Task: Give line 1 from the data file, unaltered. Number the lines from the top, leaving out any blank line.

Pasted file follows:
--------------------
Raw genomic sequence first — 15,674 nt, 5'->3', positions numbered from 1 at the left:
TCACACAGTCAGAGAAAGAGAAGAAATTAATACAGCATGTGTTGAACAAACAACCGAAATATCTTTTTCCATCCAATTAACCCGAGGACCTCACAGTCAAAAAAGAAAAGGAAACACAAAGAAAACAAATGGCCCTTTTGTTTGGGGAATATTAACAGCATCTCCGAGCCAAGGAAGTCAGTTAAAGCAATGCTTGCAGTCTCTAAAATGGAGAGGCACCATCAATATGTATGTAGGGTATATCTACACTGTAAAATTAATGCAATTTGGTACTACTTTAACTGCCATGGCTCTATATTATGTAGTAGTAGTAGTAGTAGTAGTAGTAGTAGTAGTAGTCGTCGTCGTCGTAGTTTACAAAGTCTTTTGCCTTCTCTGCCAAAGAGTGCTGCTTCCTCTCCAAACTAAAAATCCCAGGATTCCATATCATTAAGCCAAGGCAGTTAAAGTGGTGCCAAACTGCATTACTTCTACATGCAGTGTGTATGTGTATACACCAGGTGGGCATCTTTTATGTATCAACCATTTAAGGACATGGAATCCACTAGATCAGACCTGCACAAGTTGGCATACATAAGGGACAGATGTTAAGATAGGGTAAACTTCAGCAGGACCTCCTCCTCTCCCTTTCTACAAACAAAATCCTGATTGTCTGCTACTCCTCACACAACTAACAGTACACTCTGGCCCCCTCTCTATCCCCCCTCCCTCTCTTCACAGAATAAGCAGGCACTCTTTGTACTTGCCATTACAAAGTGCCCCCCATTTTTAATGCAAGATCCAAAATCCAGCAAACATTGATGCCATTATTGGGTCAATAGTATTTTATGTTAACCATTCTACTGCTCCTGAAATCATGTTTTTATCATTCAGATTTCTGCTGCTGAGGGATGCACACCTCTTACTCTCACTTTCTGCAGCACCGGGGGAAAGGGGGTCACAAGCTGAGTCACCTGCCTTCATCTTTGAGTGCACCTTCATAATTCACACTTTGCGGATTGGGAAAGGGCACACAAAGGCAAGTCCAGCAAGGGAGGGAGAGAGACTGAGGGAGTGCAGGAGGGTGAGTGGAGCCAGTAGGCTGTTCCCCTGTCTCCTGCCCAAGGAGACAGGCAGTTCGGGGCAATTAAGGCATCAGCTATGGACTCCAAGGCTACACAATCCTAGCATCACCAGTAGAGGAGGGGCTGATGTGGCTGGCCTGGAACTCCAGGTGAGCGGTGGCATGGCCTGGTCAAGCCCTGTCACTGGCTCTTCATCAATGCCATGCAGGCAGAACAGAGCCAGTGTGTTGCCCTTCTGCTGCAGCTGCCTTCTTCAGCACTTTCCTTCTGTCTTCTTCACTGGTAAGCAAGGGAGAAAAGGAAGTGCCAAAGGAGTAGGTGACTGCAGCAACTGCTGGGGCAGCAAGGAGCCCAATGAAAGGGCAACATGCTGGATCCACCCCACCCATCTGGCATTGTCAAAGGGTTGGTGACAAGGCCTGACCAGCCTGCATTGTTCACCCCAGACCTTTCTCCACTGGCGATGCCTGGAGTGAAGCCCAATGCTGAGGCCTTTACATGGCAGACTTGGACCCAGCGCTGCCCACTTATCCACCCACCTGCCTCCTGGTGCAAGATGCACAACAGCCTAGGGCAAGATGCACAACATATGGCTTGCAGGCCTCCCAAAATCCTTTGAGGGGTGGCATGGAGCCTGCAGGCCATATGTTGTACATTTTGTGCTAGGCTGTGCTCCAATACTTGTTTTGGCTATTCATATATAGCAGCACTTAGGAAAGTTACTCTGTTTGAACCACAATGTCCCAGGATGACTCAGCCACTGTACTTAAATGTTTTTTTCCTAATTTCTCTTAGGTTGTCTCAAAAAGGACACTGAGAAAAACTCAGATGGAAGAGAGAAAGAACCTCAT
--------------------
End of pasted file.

Raw genomic sequence first — 15,674 nt, 5'->3', positions numbered from 1 at the left: